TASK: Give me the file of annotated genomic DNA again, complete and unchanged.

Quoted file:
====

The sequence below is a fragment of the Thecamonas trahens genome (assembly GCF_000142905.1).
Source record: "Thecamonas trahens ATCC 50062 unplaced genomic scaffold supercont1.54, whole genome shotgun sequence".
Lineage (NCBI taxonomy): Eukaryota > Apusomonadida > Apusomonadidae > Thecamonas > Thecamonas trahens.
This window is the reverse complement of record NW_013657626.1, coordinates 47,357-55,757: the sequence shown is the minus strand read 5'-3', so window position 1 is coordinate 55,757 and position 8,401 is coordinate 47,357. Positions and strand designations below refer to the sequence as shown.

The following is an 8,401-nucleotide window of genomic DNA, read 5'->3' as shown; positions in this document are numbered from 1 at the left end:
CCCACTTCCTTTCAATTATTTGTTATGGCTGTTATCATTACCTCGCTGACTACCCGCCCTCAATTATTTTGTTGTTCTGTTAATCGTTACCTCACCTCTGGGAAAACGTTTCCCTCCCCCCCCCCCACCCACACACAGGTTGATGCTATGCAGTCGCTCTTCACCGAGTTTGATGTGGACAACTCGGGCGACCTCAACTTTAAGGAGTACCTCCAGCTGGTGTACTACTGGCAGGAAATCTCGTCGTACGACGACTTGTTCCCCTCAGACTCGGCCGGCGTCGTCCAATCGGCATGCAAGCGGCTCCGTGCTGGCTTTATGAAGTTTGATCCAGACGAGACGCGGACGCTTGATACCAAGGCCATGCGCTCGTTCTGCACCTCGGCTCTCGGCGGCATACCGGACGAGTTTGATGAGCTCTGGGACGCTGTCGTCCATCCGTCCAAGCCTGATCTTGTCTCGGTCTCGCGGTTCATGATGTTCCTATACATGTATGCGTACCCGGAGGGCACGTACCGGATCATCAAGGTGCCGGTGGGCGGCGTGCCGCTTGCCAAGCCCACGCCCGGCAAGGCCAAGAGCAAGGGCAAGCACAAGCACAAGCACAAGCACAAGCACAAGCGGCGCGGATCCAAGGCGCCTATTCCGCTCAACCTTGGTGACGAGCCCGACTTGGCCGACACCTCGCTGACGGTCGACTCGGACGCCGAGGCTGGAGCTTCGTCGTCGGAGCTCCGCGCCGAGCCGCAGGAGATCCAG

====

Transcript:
The sequence below is a fragment of the Thecamonas trahens genome (assembly GCF_000142905.1).
Source record: "Thecamonas trahens ATCC 50062 unplaced genomic scaffold supercont1.54, whole genome shotgun sequence".
Lineage (NCBI taxonomy): Eukaryota > Apusomonadida > Apusomonadidae > Thecamonas > Thecamonas trahens.
This window is the reverse complement of record NW_013657626.1, coordinates 47,357-55,757: the sequence shown is the minus strand read 5'-3', so window position 1 is coordinate 55,757 and position 8,401 is coordinate 47,357. Positions and strand designations below refer to the sequence as shown.

The following is an 8,401-nucleotide window of genomic DNA, read 5'->3' as shown; positions in this document are numbered from 1 at the left end:
CCCACTTCCTTTCAATTATTTGTTATGGCTGTTATCATTACCTCGCTGACTACCCGCCCTCAATTATTTTGTTGTTCTGTTAATCGTTACCTCACCTCTGGGAAAACGTTTCCCTCCCCCCCCCCCACCCACACACAGGTTGATGCTATGCAGTCGCTCTTCACCGAGTTTGATGTGGACAACTCGGGCGACCTCAACTTTAAGGAGTACCTCCAGCTGGTGTACTACTGGCAGGAAATCTCGTCGTACGACGACTTGTTCCCCTCAGACTCGGCCGGCGTCGTCCAATCGGCATGCAAGCGGCTCCGTGCTGGCTTTATGAAGTTTGATCCAGACGAGACGCGGACGCTTGATACCAAGGCCATGCGCTCGTTCTGCACCTCGGCTCTCGGCGGCATACCGGACGAGTTTGATGAGCTCTGGGACGCTGTCGTCCATCCGTCCAAGCCTGATCTTGTCTCGGTCTCGCGGTTCATGATGTTCCTATACATGTATGCGTACCCGGAGGGCACGTACCGGATCATCAAGGTGCCGGTGGGCGGCGTGCCGCTTGCCAAGCCCACGCCCGGCAAGGCCAAGAGCAAGGGCAAGCACAAGCACAAGCACAAGCACAAGCACAAGCGGCGCGGATCCAAGGCGCCTATTCCGCTCAACCTTGGTGACGAGCCCGACTTGGCCGACACCTCGCTGACGGTCGACTCGGACGCCGAGGCTGGAGCTTCGTCGTCGGAGCTCCGCGCCGAGCCGCAGGAGATCCAG